Background/aims: Gilbert's syndrome is a benign form of a deficiency in bilirubin glucuronidation. It is associated with a homozygous polymorphism, A(TA)7TAA instead of A(TA)6TAA, in the TATA-box of the promoter region of the bilirubin UDP-glucuronyltransferase gene. In this study the correlation between this promoter region polymorphism and in vitro human liver bilirubin UDP-glucuronyltransferase enzyme activity was investigated.
Methods: Liver samples from organ transplant donors n=39) and two known Gilbert's syndrome patients were used for measuring bilirubin UDP-glucuronyltransferase enzyme activity and for isolation of DNA followed by detection of the promoter region polymorphism by polymerase chain reaction. Genotypes were assigned as follows; 6/6: homozygous for the A(TA)6TAA-allele, 7/7: homozygous for the A(TA)7TAA-allele, and 6/7: heterozygous with one of each alleles.
Results: Seventeen out of 39 subjects (44%) had the homozygous 6/6 genotype, 18 subjects (46%) had the heterozygous 6/7 genotype, whereas four individuals (10%) and the two individuals with Gilbert's syndrome had the 7/7 genotype correlated with Gilbert's syndrome. This resulted in an allele frequency of 0.33 for the A(TA)7TAA-allele. The median bilirubin UDP-glucuronyltransferase enzyme activity of the 17 subjects with the 6/6 genotype (1565 nmol/g liver/h) was significantly higher than the activity of the 18 subjects with the 6/7 genotype (985 nmol/g liver/h; p<0.05) and the six individuals with the 7/7 genotype (749 nmol/g liver/h; p<0.005). No significant differences in enzyme activity were found between the 6/7 and the 7/7 genotype groups.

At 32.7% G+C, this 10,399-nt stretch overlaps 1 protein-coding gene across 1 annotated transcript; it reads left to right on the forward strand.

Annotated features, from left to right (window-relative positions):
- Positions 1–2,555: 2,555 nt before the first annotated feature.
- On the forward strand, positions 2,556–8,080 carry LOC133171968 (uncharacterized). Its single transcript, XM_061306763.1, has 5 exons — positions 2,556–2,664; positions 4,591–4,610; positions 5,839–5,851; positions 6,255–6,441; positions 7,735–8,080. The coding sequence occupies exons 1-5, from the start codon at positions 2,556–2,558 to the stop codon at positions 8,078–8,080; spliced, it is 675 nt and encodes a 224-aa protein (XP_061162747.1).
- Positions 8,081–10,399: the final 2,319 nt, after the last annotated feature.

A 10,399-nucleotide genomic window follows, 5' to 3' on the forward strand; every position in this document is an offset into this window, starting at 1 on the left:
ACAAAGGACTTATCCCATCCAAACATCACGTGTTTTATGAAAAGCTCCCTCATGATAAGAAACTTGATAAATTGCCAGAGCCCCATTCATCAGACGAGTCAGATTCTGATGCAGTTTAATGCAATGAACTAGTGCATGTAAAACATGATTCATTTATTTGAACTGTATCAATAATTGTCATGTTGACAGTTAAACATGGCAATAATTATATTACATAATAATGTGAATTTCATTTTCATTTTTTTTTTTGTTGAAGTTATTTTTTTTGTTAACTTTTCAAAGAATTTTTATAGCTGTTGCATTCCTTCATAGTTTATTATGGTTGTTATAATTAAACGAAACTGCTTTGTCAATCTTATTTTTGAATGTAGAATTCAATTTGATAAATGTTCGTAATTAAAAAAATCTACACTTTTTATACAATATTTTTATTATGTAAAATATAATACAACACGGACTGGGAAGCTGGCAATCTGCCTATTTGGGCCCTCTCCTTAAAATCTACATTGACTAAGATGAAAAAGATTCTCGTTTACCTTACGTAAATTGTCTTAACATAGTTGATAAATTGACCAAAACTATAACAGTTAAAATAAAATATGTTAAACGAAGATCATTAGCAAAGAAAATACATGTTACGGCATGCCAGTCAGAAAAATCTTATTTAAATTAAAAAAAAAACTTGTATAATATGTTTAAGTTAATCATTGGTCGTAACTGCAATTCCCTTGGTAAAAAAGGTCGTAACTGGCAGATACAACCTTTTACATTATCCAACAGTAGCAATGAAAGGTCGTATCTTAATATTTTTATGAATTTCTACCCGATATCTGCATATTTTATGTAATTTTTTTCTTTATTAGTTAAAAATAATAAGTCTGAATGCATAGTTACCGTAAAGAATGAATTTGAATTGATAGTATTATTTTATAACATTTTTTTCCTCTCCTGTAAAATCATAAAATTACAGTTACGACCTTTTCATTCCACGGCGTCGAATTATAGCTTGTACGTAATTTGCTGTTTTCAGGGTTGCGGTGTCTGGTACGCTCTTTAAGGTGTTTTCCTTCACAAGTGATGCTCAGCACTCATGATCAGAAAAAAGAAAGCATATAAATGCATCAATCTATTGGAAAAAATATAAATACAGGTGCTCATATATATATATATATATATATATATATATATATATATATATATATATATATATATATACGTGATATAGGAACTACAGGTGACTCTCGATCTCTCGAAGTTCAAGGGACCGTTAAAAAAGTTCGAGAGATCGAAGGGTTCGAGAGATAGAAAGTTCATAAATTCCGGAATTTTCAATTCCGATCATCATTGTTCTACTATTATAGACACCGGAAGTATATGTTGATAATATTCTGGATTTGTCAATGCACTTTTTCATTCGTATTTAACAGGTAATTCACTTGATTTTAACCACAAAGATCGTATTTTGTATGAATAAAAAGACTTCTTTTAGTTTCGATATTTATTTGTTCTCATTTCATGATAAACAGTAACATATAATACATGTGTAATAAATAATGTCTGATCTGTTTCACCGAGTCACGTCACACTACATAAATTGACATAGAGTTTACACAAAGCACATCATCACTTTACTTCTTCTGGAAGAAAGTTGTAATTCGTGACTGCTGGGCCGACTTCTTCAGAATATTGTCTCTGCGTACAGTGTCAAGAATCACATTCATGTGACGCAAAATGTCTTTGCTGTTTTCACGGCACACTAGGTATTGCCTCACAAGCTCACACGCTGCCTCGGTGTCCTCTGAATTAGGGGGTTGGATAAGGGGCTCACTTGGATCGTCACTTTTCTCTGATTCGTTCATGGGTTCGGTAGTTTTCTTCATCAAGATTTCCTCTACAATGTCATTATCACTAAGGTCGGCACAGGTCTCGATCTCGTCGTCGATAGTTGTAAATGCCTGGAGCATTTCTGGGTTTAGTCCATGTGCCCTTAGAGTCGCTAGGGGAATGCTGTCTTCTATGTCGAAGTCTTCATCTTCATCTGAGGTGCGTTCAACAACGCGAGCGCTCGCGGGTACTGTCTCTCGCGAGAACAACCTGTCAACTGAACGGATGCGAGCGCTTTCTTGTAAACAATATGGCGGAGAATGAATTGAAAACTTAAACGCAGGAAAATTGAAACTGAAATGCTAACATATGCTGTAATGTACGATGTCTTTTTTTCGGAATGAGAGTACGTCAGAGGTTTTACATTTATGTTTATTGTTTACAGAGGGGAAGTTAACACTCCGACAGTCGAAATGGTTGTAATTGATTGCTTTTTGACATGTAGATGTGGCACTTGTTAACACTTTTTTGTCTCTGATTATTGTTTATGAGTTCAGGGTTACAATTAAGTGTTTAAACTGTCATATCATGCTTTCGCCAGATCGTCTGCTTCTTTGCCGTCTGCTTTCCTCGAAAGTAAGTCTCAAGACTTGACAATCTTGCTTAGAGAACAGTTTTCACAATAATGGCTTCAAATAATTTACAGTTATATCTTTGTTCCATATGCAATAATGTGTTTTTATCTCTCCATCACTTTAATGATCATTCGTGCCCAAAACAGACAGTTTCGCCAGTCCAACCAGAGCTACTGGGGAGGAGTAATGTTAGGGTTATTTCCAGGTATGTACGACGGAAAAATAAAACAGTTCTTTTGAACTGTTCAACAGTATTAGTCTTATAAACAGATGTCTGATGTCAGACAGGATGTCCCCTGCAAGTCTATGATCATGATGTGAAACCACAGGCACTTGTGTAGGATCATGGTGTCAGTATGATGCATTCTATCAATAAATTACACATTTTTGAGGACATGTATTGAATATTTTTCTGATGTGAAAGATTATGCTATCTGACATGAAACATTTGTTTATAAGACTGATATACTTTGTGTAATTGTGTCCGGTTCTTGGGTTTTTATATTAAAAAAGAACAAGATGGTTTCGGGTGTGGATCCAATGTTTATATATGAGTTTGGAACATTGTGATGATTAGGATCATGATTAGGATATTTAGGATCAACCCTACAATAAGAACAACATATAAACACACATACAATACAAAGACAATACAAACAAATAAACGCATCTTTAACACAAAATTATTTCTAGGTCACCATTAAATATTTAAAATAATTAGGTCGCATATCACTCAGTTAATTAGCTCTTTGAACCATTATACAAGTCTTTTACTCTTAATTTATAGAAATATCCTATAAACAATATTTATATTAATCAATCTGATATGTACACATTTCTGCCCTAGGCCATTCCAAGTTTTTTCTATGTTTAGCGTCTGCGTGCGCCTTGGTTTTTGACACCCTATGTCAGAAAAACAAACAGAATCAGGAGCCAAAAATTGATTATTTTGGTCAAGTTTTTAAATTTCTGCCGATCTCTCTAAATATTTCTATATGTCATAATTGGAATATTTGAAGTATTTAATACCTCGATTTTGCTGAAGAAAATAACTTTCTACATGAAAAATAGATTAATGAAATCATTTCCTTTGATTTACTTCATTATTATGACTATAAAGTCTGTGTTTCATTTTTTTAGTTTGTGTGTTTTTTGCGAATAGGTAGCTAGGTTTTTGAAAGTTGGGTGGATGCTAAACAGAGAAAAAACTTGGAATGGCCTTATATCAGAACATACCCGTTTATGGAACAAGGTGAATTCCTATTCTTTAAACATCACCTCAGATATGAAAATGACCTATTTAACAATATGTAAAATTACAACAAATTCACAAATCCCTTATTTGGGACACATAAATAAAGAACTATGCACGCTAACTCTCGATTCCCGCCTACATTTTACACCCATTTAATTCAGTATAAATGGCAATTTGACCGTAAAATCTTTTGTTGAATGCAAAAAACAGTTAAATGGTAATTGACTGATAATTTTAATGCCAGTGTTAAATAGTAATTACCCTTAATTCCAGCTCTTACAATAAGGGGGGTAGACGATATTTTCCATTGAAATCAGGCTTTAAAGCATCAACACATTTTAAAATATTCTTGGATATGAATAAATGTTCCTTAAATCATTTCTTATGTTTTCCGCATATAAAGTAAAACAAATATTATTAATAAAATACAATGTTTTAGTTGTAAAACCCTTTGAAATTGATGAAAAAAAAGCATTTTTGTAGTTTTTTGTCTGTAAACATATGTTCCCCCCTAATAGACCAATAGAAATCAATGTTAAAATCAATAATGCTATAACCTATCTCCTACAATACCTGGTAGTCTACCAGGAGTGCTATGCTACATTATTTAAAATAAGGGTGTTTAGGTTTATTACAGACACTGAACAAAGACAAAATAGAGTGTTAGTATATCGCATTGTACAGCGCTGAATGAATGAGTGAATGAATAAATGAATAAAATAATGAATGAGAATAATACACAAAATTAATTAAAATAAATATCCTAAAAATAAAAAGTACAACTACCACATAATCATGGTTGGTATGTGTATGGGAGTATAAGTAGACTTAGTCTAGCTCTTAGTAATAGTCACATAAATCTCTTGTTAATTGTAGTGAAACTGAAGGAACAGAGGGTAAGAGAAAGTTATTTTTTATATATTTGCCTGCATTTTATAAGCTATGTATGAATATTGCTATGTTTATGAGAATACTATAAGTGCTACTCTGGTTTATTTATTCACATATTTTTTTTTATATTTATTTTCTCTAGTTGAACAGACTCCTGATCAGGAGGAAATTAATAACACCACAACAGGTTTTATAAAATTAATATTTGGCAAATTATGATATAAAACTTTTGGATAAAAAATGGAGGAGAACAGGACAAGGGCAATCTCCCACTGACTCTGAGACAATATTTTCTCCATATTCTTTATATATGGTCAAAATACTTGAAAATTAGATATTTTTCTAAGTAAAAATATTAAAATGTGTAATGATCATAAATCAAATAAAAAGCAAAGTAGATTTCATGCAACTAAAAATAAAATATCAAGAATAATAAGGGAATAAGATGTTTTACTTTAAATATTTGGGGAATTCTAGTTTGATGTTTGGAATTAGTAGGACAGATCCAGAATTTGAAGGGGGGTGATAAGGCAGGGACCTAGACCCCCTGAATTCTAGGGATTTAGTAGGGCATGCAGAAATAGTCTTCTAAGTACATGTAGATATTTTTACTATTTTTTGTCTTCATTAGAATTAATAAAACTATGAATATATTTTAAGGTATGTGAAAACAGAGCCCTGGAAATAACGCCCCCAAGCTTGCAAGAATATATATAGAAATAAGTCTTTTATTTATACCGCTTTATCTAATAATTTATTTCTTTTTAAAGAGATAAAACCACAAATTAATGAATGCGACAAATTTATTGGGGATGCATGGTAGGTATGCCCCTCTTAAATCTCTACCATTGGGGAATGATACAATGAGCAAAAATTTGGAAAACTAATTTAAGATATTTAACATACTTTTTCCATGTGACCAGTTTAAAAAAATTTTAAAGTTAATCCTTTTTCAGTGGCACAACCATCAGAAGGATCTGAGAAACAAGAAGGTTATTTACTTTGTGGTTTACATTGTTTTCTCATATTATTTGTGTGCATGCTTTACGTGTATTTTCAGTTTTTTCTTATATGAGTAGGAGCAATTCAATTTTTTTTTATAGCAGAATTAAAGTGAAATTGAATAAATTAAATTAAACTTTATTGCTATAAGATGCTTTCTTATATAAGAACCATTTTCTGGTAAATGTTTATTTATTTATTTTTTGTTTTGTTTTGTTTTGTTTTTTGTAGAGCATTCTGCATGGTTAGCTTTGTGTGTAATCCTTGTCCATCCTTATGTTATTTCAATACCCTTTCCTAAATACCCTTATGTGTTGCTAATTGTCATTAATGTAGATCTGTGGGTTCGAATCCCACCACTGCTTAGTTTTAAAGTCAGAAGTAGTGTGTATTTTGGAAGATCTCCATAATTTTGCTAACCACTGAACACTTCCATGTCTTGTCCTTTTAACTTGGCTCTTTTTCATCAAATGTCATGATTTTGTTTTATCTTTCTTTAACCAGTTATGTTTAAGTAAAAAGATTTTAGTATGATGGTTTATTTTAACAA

Conclusions: The results indicate a close association between the promoter region genotype and the expression of hepatic bilirubin UDP-glucuronyltransferase enzyme activity. Subjects who have a 7/7 genotype have the lowest enzyme activity, whereas subjects with the heterozygous 6/7 genotype have an intermediate enzyme activity.